Introduction

There are a number of methods that can be used to manufacture a solid object. One of these methods is subtractive manufacturing. In this method, material is cut away from a starting block. Subtractive manufacturing has many drawbacks. The process generates waste and is time- and cost-intensive. Also, the number of shapes/configurations that can be created is limited. Another technology used to generate objects is formative manufacturing. In formative manufacturing, a resin, polymer or metal is forced into a mold and subsequently cured or allowed to cool. Examples of this include investment casting, injection molding and compressive molding. This technology also has a number of drawbacks, including requiring a labor force that has a broad range of expertise. The process can also be time- and cost-intensive.

Additive manufacturing (AM) technology was developed to alleviate some of the problems of the aforementioned technologies. AM technology builds 3D objects in a layer by layer fashion, significantly reducing manufacturing time and costs without limiting shape configuration. It emerged during the past three decades as a game-changing technology for the rapid prototyping industry. AM technology has recently attracted great attention from public media, including President Obama’s 2013 State of the Union address. His administration also invested in the new National Additive Manufacturing Innovation Institute, which will produce 3D printers and create a great number of jobs. AM contains a series of different technological processes, including SL, selective laser sintering (SLS®, a registered trademark of 3D Systems Inc.), three-dimensional printing (3DP), fused deposition modeling (FDM®, a registered trademark of Stratasys Inc.), laminated object manufacturing (LOM) and others.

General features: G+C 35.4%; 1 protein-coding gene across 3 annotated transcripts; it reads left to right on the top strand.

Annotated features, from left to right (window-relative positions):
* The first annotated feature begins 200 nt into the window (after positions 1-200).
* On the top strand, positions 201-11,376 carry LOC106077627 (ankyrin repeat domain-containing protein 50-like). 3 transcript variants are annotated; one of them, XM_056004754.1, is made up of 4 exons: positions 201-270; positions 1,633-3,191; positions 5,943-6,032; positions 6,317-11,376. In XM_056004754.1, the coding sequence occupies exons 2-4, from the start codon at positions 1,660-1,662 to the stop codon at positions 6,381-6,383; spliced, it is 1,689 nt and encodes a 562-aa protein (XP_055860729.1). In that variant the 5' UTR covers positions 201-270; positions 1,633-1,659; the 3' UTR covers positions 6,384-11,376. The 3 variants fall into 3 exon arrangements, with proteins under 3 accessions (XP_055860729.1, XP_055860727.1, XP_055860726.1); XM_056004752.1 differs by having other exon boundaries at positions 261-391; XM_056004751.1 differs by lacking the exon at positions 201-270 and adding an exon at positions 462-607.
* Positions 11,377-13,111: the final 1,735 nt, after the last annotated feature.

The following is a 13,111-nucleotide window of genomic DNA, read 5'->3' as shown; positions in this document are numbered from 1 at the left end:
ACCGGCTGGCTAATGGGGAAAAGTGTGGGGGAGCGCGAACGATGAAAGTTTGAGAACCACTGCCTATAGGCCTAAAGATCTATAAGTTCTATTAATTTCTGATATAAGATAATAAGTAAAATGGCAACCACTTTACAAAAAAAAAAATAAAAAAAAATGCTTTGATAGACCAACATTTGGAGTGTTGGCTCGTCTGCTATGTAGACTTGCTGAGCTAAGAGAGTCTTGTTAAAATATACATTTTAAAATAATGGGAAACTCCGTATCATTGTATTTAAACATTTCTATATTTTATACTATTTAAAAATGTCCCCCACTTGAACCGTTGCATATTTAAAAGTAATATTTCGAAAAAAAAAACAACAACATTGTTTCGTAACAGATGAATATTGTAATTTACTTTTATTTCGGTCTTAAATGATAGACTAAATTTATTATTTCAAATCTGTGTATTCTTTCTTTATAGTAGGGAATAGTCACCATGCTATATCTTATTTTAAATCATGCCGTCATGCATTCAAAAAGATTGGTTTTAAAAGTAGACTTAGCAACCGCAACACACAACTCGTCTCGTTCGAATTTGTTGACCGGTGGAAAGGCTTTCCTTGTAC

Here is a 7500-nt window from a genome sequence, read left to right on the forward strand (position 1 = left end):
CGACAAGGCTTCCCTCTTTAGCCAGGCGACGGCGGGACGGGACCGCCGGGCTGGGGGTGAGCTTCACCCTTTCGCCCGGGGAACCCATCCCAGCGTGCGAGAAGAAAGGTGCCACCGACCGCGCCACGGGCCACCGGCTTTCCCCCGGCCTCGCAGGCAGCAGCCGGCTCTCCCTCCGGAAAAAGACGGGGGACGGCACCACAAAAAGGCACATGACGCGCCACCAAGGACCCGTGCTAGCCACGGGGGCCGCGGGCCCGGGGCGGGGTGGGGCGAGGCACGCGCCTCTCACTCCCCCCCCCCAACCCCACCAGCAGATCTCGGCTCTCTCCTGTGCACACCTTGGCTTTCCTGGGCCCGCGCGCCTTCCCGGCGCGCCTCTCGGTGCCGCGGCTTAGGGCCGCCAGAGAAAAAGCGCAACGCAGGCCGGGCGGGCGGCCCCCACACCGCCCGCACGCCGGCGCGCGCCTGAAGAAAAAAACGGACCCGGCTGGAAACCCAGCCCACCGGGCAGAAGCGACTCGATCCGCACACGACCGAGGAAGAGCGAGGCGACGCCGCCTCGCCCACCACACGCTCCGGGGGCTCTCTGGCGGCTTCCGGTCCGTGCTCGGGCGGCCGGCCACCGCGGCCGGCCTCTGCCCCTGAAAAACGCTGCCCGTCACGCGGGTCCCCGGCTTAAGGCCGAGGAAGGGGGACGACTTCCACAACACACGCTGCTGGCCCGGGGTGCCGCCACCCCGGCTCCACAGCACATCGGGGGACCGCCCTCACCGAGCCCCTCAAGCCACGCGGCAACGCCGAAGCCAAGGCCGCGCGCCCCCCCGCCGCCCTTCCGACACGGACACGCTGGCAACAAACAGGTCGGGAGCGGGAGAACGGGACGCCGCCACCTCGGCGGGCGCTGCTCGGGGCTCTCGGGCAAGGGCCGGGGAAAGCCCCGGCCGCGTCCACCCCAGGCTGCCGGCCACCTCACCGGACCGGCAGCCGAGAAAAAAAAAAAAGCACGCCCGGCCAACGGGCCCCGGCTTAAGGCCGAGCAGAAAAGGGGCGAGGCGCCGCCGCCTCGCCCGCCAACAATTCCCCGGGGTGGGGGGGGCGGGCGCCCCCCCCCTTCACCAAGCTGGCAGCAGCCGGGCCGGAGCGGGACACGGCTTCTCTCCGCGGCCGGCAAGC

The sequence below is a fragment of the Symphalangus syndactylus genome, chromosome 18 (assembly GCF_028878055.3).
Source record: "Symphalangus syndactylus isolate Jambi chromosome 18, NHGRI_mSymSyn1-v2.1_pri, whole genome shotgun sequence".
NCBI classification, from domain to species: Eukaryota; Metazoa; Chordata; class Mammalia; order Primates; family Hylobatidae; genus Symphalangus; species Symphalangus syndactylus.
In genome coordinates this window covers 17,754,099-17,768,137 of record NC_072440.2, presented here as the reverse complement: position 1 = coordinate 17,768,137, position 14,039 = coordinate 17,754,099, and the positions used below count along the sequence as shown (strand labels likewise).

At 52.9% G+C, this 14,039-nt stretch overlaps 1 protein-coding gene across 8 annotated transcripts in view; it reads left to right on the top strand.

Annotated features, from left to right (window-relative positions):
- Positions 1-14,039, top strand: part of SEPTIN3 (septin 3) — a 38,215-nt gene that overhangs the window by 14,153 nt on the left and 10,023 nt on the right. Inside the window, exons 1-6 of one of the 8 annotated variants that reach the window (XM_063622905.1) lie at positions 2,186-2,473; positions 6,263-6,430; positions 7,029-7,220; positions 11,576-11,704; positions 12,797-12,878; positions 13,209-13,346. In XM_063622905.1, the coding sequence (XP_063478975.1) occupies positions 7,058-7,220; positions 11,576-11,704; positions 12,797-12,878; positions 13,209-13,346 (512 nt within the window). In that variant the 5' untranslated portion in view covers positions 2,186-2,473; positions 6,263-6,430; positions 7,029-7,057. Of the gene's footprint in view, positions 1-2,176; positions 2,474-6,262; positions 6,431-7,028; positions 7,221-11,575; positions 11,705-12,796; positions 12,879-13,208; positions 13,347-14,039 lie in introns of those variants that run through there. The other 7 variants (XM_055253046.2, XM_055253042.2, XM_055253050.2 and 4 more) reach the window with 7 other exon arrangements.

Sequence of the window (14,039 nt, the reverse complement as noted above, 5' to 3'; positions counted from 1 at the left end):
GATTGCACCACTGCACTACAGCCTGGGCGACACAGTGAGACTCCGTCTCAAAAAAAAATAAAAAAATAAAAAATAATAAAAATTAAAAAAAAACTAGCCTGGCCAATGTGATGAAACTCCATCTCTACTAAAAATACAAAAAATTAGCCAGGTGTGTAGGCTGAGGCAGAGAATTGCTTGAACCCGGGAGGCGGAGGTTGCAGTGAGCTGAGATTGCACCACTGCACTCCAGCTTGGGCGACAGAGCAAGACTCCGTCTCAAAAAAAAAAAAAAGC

Stereolithography (SL) is a technology that is used to build solid objects using UV-curable resins. In the building process, parts are built in layers by selectively solidifying photocurable resins. After one layer is built, additional liquid resin is moved over the previously cured layer and then cured. The object is continuously built using this layer by layer approach. These 3D objects can be printed within hours2, 3. This paper will only focus on SL, by giving a brief overview of the technology and reviewing advances in UV-curing during the past three decades.

An overview: Three decades of stereolithography